Academic journal article Strategic Review for Southern Africa

African Structures for Governing Foreign Direct Investment: A Critique

Academic journal article Strategic Review for Southern Africa

African Structures for Governing Foreign Direct Investment: A Critique

Article excerpt

Abstract

African countries have warmed up to foreign direct investment (FDI) in the past two decades. In an attempt to attract more FDI, most countries have reformed their FDI policies and institutions. However, the national structures governing FDI have not been studied in-depth. This policy-science research uses a unique conceptual framework and an institutionalist approach to expose and critique national policies and institutions for FDI in Africa. The current African structures governing FDI reflect a messy web, difficult to decipher and inadequate to form a foundation for a continental regime. Policy learning and structural convergence may be essential for better FDI governance.

1. Introduction

African countries have warmed up to FDI in the past two decades or so. This is a change from the late 1960s to the early 1980s when some African countries displayed antagonistic postures, made anti-transnational corporation (TNCs) rhetoric and implemented practices that were in some instances informed by socialist and communist ideologies (Wold Bank 1991; Schroeder 2008). The current positive perceptions of FDI by African countries are consistent with what is happening worldwide (Zeng 2010). Whereas much of the FDI in the period of the 1960s to 1980s was mainly from the developed countries, nowadays FDI is flowing from both developed and developing countries (UNCTAD 2005). And, there is hunger for FDI in many parts of the world leading to cutthroat competition among countries to attract it (Zarsky 2005).

Although most African countries want FDI, they inadvertently reduce it to capital or financial flows that affect the national statements of accounts. Such a parochial view of FDI is regrettable and unfortunate because FDI should be viewed as a multidimensional bundle of resources that includes capital, technology, organisational, marketing and managerial skills affecting economies in a multidimensional way (Man-yuchi 2016).

In an attempt to attract more FDI, most countries in Africa have reformed their structures, that is, the policies and institutions for governing FDI (Mugabe 2005). Such policy and institutional reforms have overtly been encouraged and facilitated by agencies such as the United Nations Conference on Trade and Development (UNCTAD), TNCs and civil society groups (UNCTAD 2012a; 2016a). For a number of countries on the continent, the policy and institutional changes have been far-reaching. Despite these reforms, FDI has seemingly continued to evade African countries (Mijiyawa 2012). Even though the continent has overall received increased flows of FDI (Ajayi 2006), it has remained the least recipient of FDI when compared to other continents (UNCTAD 2014a).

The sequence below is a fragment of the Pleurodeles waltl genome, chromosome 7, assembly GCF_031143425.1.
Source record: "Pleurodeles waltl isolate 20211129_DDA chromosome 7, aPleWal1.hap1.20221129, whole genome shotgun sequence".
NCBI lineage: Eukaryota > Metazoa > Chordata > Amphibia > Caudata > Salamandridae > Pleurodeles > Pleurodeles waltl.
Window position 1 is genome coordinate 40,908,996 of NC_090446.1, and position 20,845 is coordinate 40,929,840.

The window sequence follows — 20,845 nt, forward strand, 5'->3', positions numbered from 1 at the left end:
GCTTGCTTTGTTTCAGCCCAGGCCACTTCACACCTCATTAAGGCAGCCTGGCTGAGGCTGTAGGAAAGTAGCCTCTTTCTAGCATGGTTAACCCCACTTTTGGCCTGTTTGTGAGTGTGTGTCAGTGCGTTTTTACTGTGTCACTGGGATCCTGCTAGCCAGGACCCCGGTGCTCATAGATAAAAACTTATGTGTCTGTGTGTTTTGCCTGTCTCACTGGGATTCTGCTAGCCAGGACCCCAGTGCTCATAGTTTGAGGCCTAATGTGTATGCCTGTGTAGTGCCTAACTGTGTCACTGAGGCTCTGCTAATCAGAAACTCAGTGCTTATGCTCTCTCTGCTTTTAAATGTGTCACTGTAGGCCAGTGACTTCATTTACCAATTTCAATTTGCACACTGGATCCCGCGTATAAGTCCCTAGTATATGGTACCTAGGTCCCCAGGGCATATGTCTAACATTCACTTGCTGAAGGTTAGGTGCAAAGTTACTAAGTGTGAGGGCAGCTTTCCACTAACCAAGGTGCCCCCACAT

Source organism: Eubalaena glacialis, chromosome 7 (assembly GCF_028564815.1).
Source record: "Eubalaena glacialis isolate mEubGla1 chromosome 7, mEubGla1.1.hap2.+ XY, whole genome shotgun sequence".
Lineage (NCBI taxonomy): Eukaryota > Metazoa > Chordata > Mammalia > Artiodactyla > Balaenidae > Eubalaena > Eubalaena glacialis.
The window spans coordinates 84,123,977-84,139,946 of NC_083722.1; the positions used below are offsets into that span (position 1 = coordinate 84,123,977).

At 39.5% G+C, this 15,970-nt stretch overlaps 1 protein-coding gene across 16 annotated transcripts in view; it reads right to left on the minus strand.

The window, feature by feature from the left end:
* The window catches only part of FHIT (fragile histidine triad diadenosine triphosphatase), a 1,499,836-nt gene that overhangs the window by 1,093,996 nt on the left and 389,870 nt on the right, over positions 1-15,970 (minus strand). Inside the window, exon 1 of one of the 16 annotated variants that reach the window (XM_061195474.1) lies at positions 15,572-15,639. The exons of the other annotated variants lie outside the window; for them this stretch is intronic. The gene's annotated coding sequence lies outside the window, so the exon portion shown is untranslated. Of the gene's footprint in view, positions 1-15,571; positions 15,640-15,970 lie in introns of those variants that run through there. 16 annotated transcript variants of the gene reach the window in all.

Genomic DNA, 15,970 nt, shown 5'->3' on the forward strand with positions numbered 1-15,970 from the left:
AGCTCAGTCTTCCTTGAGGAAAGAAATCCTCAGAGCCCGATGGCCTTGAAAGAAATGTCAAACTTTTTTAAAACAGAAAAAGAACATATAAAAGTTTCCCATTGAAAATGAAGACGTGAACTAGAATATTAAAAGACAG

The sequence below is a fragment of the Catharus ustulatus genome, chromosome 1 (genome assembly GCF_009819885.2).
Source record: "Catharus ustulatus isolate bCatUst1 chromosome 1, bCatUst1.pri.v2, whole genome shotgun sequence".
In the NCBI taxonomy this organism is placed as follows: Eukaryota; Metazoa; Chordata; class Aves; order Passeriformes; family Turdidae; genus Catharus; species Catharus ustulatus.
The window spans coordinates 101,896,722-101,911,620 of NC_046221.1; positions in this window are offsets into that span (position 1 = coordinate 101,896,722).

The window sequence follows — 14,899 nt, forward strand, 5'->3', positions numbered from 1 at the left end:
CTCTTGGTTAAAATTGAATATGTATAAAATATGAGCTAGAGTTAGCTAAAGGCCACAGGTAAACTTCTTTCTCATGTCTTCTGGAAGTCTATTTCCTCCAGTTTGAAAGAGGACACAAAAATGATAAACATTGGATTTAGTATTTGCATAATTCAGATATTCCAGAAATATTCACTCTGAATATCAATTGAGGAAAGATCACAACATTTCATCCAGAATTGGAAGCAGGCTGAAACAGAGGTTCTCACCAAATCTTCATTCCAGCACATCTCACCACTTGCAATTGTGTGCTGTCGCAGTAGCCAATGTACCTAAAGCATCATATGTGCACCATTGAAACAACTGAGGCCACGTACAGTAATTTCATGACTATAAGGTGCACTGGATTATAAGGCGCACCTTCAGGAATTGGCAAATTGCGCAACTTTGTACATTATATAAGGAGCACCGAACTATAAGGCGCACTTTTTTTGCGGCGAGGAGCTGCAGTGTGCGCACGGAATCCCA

The national structures for governing FDI in Africa have gone largely unnoticed in academia. There are two possible reasons for this. In part, because the reforms in the last decade or so have been too quick. But many academics engaged in examining FDI have also been, far too exclusively, in my opinion, preoccupied with the volumes, trends and destinations of FDI, and the role FDI plays in developing and emerging countries in a globalised economy, to the neglect of all else.

The existing related literature that explains FDI policies explores the content and effects of FDI policies worldwide (UNCTAD 2009; 2010a,b; 2011a,b;c; 2012b,c; 2013a,b;c 2014b; 2015a,b,c; 2016b). However, this literature does not examine the other non-content or reveal institutional issues pertaining to FDI. Furthermore, the literature explains FDI policies from an investor and home country point of view, ignoring the explanations of host countries. Therefore, most of the related literature has an effect of obfuscating and concealing rather than clarifying and illuminating the key points pertaining to the structures for FDI, especially as they relate to African countries.

The questions to be answered through this research are: What are the generic structures created by African countries to govern FDI? …

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